Have you heard about, “Splooting?”
It is a behavior engaged in by some wild animals. They splay themselves on the ground to stay cool during hot weather.
It’s baking hot in New York, which can only mean one thing for the city’s small mammal population: it’s splooting season.
This week, with temperatures reaching 95F (35C), the city’s parks department urged residents not to worry about the health of squirrels seen sprawling on the ground, legs extended behind them like a person whose arms gave out halfway through a yoga class. “On hot days, squirrels keep cool by splooting (stretching out) on cool surfaces to reduce body heat,” the department tweeted.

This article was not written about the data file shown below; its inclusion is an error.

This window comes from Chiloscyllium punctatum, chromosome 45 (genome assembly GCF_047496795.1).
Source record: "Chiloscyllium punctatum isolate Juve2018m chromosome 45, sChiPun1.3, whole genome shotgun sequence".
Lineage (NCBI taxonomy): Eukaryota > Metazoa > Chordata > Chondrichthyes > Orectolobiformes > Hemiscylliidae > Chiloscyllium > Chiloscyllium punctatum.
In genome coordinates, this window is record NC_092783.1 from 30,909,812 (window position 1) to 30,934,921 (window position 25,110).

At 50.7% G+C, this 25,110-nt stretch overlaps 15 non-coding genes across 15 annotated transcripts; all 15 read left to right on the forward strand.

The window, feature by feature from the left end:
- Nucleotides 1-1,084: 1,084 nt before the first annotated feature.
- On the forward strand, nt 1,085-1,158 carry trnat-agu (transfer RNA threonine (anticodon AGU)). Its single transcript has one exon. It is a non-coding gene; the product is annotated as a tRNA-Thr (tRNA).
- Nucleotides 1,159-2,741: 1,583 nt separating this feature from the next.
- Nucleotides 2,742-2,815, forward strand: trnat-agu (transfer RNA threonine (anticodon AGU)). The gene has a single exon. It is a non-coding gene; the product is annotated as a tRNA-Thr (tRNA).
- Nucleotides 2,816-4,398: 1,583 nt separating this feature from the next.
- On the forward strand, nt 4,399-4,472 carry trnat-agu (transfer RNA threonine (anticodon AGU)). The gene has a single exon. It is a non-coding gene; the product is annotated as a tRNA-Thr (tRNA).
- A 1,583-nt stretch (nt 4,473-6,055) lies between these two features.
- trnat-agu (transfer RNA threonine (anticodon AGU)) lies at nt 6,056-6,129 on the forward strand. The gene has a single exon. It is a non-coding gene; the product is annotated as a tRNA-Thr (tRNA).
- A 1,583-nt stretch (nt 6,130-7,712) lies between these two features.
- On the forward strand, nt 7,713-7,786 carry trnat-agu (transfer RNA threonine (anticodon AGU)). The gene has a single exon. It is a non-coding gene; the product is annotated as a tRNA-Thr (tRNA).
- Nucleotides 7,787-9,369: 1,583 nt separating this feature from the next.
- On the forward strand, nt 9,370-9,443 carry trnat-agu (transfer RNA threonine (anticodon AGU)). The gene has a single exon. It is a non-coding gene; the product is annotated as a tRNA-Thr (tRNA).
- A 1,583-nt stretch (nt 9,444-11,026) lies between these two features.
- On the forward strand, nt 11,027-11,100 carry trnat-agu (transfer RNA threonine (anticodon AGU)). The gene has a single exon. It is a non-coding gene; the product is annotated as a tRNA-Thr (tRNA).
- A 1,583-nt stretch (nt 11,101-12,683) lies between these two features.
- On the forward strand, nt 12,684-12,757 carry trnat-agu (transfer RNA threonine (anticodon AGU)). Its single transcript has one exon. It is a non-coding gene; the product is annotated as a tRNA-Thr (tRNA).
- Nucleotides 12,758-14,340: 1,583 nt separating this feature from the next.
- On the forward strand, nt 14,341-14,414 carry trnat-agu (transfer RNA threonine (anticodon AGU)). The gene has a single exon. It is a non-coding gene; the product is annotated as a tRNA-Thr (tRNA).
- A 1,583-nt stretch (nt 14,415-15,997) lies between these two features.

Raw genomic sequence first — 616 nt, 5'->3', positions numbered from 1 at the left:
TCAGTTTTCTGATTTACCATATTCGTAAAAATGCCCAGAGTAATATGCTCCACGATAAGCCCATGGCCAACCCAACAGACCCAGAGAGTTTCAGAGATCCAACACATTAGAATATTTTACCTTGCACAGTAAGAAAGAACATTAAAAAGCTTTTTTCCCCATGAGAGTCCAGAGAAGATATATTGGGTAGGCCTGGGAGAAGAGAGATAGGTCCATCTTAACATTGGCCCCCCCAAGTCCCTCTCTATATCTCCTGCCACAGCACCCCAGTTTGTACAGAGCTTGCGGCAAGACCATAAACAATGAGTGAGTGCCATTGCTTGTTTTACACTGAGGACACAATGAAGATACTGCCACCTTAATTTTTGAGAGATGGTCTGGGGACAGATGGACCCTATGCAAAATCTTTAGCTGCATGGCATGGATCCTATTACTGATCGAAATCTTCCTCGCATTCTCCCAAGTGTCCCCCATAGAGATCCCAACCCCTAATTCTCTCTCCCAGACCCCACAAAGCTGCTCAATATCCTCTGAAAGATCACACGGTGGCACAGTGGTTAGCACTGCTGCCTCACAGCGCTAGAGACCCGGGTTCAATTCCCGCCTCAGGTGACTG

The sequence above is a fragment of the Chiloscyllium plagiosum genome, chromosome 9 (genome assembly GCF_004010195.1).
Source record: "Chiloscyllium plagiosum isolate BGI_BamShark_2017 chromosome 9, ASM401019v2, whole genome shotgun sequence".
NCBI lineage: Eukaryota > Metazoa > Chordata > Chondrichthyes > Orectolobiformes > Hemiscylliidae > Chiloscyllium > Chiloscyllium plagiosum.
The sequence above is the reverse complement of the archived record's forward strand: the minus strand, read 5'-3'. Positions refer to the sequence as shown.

Perhaps even more remarkable than the phenomenon itself was the word the government agency used. Splooting? Is that a real thing?
The science certainly is. Squirrels’ bellies have less fur than other parts of their bodies, so splooting helps them cool down, says Dan Blumstein, a professor in the department of ecology and evolutionary biology at UCLA. It’s a popular trick among mammals, including the marmots he studies, which “on hot days will lie on rocks as it gets hot, because the boulders are still cooler”, he says.
Grant Barrett, a lexicographer and co-host of the radio show A Way With Words, explains that the term comes from Doggo language, a form of canine-inspired internet-speak that has grown into its own tongue. Typically appearing on social media with pictures of dogs, the language features an array of cutesy words including “bork” (a version of “bark”), “mlem” (a kind of tongue movement) and “pupperino” (self-explanatory).
While I have made a lot of various German compound words, “Backpfeifengesicht,” is a classic, the English language, has its own marvelous idiosyncrasies.